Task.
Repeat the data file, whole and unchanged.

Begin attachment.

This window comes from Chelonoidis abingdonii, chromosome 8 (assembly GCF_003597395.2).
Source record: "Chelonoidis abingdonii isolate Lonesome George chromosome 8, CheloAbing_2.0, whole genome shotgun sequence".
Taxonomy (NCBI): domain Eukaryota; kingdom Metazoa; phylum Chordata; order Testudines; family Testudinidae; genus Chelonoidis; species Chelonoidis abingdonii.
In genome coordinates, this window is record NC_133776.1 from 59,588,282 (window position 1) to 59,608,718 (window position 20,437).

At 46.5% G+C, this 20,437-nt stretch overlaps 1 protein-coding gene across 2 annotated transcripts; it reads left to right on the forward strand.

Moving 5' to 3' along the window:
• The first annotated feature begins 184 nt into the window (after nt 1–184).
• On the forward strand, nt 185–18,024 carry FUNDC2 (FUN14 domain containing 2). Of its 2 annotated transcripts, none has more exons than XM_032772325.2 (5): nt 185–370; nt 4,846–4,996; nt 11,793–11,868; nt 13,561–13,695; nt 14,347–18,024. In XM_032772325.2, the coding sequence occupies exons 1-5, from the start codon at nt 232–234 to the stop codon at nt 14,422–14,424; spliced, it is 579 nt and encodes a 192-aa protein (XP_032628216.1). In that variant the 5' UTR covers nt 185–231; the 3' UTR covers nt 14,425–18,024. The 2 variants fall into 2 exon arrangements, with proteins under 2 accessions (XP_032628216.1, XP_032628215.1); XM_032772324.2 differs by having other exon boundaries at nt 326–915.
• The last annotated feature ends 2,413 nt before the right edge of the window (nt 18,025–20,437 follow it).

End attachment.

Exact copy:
This window comes from Chelonoidis abingdonii, chromosome 8 (assembly GCF_003597395.2).
Source record: "Chelonoidis abingdonii isolate Lonesome George chromosome 8, CheloAbing_2.0, whole genome shotgun sequence".
Taxonomy (NCBI): domain Eukaryota; kingdom Metazoa; phylum Chordata; order Testudines; family Testudinidae; genus Chelonoidis; species Chelonoidis abingdonii.
In genome coordinates, this window is record NC_133776.1 from 59,588,282 (window position 1) to 59,608,718 (window position 20,437).

At 46.5% G+C, this 20,437-nt stretch overlaps 1 protein-coding gene across 2 annotated transcripts; it reads left to right on the forward strand.

Moving 5' to 3' along the window:
• The first annotated feature begins 184 nt into the window (after nt 1–184).
• On the forward strand, nt 185–18,024 carry FUNDC2 (FUN14 domain containing 2). Of its 2 annotated transcripts, none has more exons than XM_032772325.2 (5): nt 185–370; nt 4,846–4,996; nt 11,793–11,868; nt 13,561–13,695; nt 14,347–18,024. In XM_032772325.2, the coding sequence occupies exons 1-5, from the start codon at nt 232–234 to the stop codon at nt 14,422–14,424; spliced, it is 579 nt and encodes a 192-aa protein (XP_032628216.1). In that variant the 5' UTR covers nt 185–231; the 3' UTR covers nt 14,425–18,024. The 2 variants fall into 2 exon arrangements, with proteins under 2 accessions (XP_032628216.1, XP_032628215.1); XM_032772324.2 differs by having other exon boundaries at nt 326–915.
• The last annotated feature ends 2,413 nt before the right edge of the window (nt 18,025–20,437 follow it).